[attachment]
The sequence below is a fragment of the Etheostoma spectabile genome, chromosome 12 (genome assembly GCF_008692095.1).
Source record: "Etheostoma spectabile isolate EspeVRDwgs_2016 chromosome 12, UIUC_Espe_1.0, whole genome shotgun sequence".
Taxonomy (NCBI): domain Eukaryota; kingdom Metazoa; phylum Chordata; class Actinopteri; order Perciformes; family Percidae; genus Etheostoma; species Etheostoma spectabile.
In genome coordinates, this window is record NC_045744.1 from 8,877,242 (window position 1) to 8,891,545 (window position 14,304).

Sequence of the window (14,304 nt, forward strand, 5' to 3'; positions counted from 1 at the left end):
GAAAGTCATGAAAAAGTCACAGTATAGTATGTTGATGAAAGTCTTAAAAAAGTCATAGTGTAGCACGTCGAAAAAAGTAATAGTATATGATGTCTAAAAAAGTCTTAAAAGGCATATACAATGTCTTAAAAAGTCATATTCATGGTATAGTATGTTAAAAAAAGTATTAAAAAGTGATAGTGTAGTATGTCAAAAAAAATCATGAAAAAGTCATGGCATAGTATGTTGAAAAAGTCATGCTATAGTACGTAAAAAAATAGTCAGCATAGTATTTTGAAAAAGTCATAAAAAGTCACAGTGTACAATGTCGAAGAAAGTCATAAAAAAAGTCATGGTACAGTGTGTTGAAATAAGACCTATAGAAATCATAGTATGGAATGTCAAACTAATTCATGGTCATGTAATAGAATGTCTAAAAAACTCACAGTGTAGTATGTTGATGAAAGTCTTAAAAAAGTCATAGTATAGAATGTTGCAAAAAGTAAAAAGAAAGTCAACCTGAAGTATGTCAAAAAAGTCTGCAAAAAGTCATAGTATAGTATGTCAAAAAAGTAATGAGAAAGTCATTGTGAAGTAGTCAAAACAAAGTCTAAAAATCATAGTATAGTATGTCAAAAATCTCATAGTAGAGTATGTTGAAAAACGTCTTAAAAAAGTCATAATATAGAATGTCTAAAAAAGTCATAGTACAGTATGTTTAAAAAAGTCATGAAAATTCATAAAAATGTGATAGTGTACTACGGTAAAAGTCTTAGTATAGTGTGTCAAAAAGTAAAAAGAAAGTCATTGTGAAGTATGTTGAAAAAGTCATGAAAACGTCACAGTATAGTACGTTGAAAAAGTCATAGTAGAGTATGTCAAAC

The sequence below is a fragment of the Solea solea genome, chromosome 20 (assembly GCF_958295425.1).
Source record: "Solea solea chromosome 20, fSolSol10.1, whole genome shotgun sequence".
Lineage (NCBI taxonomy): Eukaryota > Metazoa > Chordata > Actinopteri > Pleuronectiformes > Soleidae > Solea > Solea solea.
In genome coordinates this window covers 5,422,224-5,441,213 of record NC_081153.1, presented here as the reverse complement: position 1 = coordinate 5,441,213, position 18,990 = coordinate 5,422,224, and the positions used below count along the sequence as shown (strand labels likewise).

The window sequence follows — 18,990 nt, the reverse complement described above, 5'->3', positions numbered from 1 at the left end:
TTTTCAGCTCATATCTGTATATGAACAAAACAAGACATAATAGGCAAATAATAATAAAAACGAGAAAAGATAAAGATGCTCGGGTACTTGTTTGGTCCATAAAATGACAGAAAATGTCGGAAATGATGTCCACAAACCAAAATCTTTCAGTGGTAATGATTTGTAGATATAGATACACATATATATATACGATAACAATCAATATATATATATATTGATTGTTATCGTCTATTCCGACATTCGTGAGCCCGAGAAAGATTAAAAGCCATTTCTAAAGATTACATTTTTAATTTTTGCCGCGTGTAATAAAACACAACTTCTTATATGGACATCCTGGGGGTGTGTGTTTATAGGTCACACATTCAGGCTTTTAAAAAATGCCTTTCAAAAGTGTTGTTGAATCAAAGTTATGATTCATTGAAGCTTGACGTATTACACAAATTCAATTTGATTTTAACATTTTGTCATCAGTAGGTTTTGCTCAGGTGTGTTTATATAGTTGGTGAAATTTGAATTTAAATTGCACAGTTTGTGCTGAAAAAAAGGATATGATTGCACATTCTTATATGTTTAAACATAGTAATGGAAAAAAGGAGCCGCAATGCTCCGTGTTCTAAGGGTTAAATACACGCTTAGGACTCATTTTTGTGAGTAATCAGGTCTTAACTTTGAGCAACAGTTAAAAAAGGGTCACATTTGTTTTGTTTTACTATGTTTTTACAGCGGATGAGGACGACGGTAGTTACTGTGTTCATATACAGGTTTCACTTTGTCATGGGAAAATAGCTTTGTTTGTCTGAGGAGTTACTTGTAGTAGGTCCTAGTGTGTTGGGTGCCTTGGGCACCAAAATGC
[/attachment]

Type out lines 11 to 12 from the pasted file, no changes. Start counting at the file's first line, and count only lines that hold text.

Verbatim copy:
The window sequence follows — 18,990 nt, the reverse complement described above, 5'->3', positions numbered from 1 at the left end:
TTTTCAGCTCATATCTGTATATGAACAAAACAAGACATAATAGGCAAATAATAATAAAAACGAGAAAAGATAAAGATGCTCGGGTACTTGTTTGGTCCATAAAATGACAGAAAATGTCGGAAATGATGTCCACAAACCAAAATCTTTCAGTGGTAATGATTTGTAGATATAGATACACATATATATATACGATAACAATCAATATATATATATATTGATTGTTATCGTCTATTCCGACATTCGTGAGCCCGAGAAAGATTAAAAGCCATTTCTAAAGATTACATTTTTAATTTTTGCCGCGTGTAATAAAACACAACTTCTTATATGGACATCCTGGGGGTGTGTGTTTATAGGTCACACATTCAGGCTTTTAAAAAATGCCTTTCAAAAGTGTTGTTGAATCAAAGTTATGATTCATTGAAGCTTGACGTATTACACAAATTCAATTTGATTTTAACATTTTGTCATCAGTAGGTTTTGCTCAGGTGTGTTTATATAGTTGGTGAAATTTGAATTTAAATTGCACAGTTTGTGCTGAAAAAAAGGATATGATTGCACATTCTTATATGTTTAAACATAGTAATGGAAAAAAGGAGCCGCAATGCTCCGTGTTCTAAGGGTTAAATACACGCTTAGGACTCATTTTTGTGAGTAATCAGGTCTTAACTTTGAGCAACAGTTAAAAAAGGGTCACATTTGTTTTGTTTTACTATGTTTTTACAGCGGATGAGGACGACGGTAGTTACTGTGTTCATATACAGGTTTCACTTTGTCATGGGAAAATAGCTTTGTTTGTCTGAGGAGTTACTTGTAGTAGGTCCTAGTGTGTTGGGTGCCTTGGGCACCAAAATGC